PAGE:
Beth Lindborg: Helping Those with Osteoarthritis
Beth Lindborg joined the University of Minnesota’s Stem Cell Institute as an assistant scientist in 2007 because she wanted to make a positive impact on people’s lives and was excited about the growing promise of the regenerative medicine field. As a scientist in Dr. Tim O’Brien’s laboratory, Lindborg worked on research in diabetes, stem cell generation and differentiation, biomaterials, and ultimately generation of hyaline cartilage. Working in the Stem Cell Institute allowed her to interact with other researchers in the field, share ideas and resources, and advance her research.
Now, as CEO of Sarcio, an early-stage UMN startup that launched in 2018, Lindborg and her team are developing novel treatments for osteoarthritis, a painful joint condition that affects over 300 million people worldwide.
The research team, led by Tim O’Brien, professor and division head, Comparative Pathology, Department of Veterinary Population Medicine, discovered that they could generate hyaline cartilage cells from induced pluripotent stem cells (iPSCs).
This groundbreaking technology has the potential to transform the lives of patients suffering from osteoarthritis by restoring, regenerating, and repairing the cartilage in degenerated joints and prevent or delay the need for joint replacement surgery. “Patients are often forced to decide between living in pain and undergoing a joint replacement surgery that only lasts 15-20 years. We felt excited and obligated to progress the research so that we can help patients and address a major unmet need in the orthopedic space,” Lindborg says.
Sarcio is continuing development work and is raising capital to gather strong proof of principal animal data that will be critical for pre-IND studies and ultimately clinical trials. Lindborg and O’Brien and the Sarcio team used Tech Comm’s Discovery Launchpad program and worked with Tech Comm staff members on patents, market research, and messaging for investment pitches. Lindborg particularly recommends the MIN-Corps value proposition workshops offered by Carla Pavone, associate director of the Gary S. Holmes Center for Entrepreneurship at the Carlson School of Management.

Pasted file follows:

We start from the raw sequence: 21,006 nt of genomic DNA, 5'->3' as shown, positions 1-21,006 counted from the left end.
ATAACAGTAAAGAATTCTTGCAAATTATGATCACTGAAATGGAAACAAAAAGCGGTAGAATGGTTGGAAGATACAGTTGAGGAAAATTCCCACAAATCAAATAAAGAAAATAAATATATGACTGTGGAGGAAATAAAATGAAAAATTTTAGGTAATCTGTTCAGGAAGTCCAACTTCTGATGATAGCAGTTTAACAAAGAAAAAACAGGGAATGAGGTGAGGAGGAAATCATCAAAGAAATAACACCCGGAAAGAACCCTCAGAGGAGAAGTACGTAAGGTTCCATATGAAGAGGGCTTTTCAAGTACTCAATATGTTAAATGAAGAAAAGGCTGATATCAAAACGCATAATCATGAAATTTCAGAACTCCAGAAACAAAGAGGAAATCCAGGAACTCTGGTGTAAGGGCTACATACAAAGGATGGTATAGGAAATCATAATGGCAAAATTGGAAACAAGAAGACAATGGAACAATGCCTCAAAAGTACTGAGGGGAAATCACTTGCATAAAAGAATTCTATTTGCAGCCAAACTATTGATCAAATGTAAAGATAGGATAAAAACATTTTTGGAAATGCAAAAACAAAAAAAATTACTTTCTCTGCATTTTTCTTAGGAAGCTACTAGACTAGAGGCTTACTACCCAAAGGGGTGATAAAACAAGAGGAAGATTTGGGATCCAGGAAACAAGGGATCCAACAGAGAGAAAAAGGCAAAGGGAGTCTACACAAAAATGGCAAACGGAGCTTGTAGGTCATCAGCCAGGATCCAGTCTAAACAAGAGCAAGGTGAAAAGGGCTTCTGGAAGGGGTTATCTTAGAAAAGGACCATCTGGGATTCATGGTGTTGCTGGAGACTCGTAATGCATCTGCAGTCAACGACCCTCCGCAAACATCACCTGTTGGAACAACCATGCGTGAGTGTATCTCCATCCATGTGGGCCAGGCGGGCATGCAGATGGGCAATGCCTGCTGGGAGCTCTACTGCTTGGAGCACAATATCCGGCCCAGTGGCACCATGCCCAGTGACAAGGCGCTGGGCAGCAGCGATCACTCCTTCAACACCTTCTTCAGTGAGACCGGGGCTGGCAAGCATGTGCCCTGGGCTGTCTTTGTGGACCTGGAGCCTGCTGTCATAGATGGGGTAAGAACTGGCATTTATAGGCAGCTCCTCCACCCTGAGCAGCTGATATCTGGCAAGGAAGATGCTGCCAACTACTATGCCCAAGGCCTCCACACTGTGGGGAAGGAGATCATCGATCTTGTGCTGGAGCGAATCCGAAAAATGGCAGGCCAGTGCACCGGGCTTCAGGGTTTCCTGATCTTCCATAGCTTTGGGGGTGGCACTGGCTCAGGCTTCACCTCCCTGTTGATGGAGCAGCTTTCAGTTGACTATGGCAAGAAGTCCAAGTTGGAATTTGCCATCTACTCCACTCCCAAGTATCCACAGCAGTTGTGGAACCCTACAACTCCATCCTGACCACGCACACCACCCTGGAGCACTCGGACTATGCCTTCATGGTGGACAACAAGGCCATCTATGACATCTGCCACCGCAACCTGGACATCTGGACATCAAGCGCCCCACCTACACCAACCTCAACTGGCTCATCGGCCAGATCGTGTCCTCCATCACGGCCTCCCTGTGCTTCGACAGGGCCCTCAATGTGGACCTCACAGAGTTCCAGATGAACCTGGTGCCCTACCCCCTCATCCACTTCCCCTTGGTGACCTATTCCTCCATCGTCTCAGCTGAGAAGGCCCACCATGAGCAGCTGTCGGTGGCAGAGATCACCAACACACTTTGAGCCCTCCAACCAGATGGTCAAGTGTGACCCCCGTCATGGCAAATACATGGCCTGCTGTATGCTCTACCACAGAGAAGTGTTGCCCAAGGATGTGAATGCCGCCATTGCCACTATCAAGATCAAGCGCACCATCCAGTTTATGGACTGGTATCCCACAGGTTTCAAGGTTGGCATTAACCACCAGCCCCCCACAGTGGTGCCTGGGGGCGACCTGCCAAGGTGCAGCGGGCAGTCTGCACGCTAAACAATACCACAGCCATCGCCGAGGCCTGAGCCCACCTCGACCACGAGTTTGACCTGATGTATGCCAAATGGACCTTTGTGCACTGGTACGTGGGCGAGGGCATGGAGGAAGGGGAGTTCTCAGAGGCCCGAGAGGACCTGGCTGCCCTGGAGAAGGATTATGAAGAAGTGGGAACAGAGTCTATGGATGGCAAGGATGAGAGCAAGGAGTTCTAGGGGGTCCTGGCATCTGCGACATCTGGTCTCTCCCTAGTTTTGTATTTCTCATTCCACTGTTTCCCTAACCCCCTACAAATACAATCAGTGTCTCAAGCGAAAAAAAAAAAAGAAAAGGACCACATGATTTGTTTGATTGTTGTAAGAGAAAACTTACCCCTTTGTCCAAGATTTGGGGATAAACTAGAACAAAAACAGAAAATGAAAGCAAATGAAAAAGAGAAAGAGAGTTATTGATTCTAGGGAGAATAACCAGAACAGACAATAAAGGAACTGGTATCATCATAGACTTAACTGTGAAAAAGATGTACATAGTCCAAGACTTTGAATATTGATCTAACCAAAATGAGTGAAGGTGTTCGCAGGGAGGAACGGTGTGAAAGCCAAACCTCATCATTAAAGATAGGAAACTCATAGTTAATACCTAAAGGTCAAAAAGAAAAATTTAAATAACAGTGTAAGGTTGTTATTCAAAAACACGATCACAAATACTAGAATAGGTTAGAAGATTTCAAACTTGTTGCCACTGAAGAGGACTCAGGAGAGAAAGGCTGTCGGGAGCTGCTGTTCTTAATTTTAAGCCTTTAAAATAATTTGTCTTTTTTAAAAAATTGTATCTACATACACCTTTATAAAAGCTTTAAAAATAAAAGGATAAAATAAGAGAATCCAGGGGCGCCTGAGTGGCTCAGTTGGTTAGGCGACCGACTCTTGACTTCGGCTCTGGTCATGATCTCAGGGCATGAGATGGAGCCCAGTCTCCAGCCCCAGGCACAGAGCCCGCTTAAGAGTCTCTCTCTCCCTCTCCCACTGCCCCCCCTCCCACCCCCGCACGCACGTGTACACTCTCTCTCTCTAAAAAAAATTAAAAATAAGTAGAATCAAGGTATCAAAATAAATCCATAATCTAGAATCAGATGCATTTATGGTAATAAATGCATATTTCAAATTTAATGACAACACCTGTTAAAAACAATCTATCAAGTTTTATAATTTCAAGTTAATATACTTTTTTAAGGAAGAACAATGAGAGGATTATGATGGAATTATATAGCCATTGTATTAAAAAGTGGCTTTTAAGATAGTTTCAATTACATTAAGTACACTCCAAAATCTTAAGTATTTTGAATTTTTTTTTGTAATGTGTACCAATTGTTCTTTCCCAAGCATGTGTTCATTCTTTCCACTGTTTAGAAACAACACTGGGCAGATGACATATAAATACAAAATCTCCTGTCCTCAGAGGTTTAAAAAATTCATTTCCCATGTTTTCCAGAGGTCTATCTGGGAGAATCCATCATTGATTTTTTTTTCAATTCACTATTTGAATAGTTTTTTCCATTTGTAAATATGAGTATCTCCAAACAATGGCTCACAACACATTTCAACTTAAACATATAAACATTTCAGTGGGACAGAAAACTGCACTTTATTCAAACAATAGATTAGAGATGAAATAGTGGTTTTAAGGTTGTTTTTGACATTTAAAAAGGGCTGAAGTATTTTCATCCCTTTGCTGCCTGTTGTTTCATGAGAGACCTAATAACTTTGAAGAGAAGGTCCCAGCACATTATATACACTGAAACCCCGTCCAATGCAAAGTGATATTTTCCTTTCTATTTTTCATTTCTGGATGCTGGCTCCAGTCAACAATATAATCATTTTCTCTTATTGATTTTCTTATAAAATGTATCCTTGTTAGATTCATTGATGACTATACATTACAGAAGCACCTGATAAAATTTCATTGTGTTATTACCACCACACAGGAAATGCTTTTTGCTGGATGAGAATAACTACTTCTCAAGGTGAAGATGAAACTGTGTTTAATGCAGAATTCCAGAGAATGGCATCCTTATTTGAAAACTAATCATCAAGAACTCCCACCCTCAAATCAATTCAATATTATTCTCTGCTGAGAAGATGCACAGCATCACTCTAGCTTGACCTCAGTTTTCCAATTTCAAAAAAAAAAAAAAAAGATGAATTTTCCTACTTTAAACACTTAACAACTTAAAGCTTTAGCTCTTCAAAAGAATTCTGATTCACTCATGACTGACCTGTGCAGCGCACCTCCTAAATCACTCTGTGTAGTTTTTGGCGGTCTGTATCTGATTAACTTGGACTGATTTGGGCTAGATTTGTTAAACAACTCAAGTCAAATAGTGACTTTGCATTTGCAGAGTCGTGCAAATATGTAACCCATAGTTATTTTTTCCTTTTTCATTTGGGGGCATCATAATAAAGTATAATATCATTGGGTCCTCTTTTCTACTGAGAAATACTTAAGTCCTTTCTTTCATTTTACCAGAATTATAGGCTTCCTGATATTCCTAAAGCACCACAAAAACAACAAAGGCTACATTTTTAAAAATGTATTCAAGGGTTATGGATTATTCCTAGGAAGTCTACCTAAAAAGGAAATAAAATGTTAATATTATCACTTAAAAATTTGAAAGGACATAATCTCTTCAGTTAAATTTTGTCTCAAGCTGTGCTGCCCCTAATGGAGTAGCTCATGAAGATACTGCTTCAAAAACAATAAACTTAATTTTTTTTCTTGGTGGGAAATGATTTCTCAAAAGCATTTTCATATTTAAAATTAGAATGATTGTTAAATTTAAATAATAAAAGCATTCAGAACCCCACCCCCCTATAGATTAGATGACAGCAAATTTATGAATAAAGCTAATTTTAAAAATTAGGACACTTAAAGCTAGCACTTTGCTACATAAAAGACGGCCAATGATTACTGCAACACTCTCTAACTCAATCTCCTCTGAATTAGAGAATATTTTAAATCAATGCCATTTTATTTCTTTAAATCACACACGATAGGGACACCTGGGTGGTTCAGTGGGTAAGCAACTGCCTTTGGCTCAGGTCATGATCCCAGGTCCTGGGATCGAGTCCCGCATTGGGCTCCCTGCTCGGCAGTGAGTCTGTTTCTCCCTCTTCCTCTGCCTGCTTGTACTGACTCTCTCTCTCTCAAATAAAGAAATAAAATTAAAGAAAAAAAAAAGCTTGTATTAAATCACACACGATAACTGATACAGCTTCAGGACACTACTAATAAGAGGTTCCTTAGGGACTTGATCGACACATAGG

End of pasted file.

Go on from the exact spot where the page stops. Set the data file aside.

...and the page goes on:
“As scientists coming out of academia—and especially as women—it’s easy to get caught in the trap of feeling like you have to plan everything out on your own to prove yourself so that people will want to join your team,” says Lindborg. “The most important thing I’ve learned as an entrepreneur and business leader is that you don’t have to have a bulletproof business plan to build a great team. You build your team based on your vision and on the promise of the technology, and together you build the plan. It’s a much better approach.”
Lindborg has relied on a team to help advance the core technology, starting with Tech Comm’s assistance with patents to partnering with UMN orthopedic surgeon and the company’s chief medical officer, Dr. Marc Tompkins, on development and identifying the ideal patient populations for Sarcio’s cartilage cell therapy. She used the Regents Scholarship to earn an MBA from the Carlson School of Management and now counts some of her contacts from the Medical Industry Leadership Institute (MILI) program among her most valuable mentors.
Lindborg encourages her fellow researchers to contact Tech Comm early in the research and innovation process so that they can connect with mentors who can serve as an extended part of the team.
“We have a ways to go before reaching patients, but I’m very optimistic,” says Lindborg. To learn more about Sarcio, contact Lindborg at firstname.lastname@example.org.